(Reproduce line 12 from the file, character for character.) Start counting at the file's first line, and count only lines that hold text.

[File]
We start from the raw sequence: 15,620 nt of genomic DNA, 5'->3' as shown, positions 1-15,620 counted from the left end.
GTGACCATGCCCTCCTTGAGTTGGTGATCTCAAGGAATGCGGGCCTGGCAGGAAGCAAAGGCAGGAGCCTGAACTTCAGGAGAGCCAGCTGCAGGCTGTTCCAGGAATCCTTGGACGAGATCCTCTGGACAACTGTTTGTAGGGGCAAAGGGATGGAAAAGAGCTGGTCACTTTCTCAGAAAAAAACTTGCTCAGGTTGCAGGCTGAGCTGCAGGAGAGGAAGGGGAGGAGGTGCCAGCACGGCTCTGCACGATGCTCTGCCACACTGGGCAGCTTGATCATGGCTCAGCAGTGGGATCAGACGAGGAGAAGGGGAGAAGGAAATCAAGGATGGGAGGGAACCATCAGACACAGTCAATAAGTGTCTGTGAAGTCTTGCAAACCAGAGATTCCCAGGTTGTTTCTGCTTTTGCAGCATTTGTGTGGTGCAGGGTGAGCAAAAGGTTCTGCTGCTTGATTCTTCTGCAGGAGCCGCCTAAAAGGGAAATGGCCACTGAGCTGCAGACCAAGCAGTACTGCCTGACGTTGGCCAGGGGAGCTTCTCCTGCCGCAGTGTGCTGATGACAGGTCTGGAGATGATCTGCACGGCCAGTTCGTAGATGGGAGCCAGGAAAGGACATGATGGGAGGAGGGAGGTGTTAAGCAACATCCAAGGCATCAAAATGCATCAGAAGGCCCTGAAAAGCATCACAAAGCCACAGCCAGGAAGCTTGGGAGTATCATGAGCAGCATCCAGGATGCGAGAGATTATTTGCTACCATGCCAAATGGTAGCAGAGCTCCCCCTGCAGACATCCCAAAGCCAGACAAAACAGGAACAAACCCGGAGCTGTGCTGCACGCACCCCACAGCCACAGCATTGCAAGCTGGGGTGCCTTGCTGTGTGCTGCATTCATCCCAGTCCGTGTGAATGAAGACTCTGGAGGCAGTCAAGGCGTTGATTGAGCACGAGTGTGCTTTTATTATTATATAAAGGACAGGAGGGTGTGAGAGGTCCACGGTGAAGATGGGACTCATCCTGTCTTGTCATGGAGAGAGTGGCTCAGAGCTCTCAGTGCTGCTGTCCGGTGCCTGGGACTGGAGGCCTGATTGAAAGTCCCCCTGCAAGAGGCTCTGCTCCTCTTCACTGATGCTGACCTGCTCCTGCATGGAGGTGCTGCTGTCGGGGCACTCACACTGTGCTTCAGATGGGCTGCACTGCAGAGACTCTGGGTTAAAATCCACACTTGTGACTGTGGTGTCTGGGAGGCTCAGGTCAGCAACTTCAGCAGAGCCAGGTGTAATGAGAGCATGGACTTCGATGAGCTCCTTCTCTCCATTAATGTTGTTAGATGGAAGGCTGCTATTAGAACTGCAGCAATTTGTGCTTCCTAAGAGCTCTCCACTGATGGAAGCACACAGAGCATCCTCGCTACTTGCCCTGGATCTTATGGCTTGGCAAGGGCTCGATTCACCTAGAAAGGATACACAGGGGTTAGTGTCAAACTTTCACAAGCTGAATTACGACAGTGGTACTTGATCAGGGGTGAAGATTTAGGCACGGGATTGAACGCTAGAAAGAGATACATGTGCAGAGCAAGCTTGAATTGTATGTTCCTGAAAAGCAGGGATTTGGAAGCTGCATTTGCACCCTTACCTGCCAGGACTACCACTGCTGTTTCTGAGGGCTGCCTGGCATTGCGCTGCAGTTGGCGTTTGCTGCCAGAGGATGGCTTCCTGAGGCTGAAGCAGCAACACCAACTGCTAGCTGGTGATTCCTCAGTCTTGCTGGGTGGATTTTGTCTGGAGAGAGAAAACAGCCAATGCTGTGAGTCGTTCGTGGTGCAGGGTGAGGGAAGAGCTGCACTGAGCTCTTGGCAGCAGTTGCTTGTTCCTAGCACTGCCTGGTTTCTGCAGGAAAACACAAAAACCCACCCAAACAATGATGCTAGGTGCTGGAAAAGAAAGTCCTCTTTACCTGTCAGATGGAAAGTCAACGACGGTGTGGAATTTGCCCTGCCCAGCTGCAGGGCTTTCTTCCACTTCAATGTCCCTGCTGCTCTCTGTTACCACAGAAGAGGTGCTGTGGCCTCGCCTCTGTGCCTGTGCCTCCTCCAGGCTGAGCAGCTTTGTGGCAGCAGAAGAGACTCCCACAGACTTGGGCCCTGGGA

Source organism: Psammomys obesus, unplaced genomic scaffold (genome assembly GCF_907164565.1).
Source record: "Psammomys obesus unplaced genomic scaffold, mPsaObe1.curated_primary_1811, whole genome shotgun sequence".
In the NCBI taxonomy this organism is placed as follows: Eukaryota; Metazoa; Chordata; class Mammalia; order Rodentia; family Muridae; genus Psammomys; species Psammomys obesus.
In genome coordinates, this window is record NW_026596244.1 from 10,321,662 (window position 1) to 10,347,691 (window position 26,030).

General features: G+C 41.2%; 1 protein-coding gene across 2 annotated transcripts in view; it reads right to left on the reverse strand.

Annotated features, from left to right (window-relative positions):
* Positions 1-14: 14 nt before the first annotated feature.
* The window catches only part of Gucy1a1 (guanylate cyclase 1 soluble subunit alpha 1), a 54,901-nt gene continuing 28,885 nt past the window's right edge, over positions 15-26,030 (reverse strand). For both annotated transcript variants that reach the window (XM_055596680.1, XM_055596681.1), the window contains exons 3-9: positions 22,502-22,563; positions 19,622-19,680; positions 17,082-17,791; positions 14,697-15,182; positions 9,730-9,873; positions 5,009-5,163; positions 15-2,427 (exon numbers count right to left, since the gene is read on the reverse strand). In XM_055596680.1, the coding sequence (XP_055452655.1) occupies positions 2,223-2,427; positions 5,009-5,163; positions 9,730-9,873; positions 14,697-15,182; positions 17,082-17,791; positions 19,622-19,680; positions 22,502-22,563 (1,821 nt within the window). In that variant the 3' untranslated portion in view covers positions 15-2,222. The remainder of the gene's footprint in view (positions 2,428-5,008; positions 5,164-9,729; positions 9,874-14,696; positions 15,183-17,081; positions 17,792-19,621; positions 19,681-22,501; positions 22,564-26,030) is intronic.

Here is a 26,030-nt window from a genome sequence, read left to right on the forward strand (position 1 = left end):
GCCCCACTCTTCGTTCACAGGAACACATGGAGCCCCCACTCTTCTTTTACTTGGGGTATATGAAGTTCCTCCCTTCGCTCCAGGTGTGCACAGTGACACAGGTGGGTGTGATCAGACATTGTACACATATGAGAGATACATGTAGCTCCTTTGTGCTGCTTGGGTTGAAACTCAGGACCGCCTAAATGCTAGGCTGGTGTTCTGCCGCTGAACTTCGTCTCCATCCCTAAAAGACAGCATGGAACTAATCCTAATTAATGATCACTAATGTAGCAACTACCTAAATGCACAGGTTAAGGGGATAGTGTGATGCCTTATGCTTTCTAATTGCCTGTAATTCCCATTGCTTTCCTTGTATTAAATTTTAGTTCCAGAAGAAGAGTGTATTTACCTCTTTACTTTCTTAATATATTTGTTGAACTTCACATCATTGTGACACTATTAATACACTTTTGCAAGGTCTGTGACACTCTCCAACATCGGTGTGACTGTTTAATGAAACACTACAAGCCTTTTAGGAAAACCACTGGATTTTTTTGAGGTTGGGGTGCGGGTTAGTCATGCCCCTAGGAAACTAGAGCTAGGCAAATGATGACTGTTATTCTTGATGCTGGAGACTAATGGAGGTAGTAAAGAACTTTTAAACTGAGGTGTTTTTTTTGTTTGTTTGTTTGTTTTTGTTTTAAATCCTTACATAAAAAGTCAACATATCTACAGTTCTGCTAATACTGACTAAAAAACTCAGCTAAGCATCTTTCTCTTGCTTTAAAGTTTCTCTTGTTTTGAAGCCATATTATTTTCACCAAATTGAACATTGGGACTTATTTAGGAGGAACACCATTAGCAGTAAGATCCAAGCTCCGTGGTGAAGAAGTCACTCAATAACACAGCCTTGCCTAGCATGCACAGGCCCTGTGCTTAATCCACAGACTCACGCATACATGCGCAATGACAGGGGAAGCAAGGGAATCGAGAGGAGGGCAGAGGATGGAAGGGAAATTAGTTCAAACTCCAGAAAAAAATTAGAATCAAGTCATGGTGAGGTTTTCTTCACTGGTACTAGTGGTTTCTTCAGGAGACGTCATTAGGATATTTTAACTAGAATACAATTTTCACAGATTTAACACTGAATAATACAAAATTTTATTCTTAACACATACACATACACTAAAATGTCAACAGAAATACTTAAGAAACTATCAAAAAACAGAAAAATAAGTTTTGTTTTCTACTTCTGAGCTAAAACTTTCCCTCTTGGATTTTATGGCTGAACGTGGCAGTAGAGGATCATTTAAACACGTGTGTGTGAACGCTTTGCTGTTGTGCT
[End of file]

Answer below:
GCCCCACTCTTCGTTCACAGGAACACATGGAGCCCCCACTCTTCTTTTACTTGGGGTATATGAAGTTCCTCCCTTCGCTCCAGGTGTGCACAGTGACACAGGTGGGTGTGATCAGACATTGTACACATATGAGAGATACATGTAGCTCCTTTGTGCTGCTTGGGTTGAAACTCAGGACCGCCTAAATGCTAGGCTGGTGTTCTGCCGCTGAACTTCGTCTCCATCCCTAAAAGACAGCATGGAACTAATCCTAATTAATGATCACTAATGTAGCAACTACCTAAATGCACAGGTTAAGGGGATAGTGTGATGCCTTATGCTTTCTAATTGCCTGTAATTCCCATTGCTTTCCTTGTATTAAATTTTAGTTCCAGAAGAAGAGTGTATTTACCTCTTTACTTTCTTAATATATTTGTTGAACTTCACATCATTGTGACACTATTAATACACTTTTGCAAGGTCTGTGACACTCTCCAACATCGGTGTGACTGTTTAATGAAACACTACAAGCCTTTTAGGAAAACCACTGGATTTTTTTGAGGTTGGGGTGCGGGTTAGTCATGCCCCTAGGAAACTAGAGCTAGGCAAATGATGACTGTTATTCTTGATGCTGGAGACTAATGGAGGTAGTAAAGAACTTTTAAACTGAGGTGTTTTTTTTGTTTGTTTGTTTGTTTTTGTTTTAAATCCTTACATAAAAAGTCAACATATCTACAGTTCTGCTAATACTGACTAAAAAACTCAGCTAAGCATCTTTCTCTTGCTTTAAAGTTTCTCTTGTTTTGAAGCCATATTATTTTCACCAAATTGAACATTGGGACTTATTTAGGAGGAACACCATTAGCAGTAAGATCCAAGCTCCGTGGTGAAGAAGTCACTCAATAACACAGCCTTGCCTAGCATGCACAGGCCCTGTGCTTAATCCACAGACTCACGCATACATGCGCAATGACAGGGGAAGCAAGGGAATCGAGAGGAGGGCAGAGGATGGAAGGGAAATTAGTTCAAACTCCAGAAAAAAATTAGAATCAAGTCATGGTGAGGTTTTCTTCACTGGTACTAGTGGTTTCTTCAGGAGACGTCATTAGGATATTTTAACTAGAATACAATTTTCACAGATTTAACACTGAATAATACAAAATTTTATTCTTAACACATACACATACACTAAAATGTCAACAGAAATACTTAAGAAACTATCAAAAAACAGAAAAATAAGTTTTGTTTTCTACTTCTGAGCTAAAACTTTCCCTCTTGGATTTTATGGCTGAACGTGGCAGTAGAGGATCATTTAAACACGTGTGTGTGAACGCTTTGCTGTTGTGCT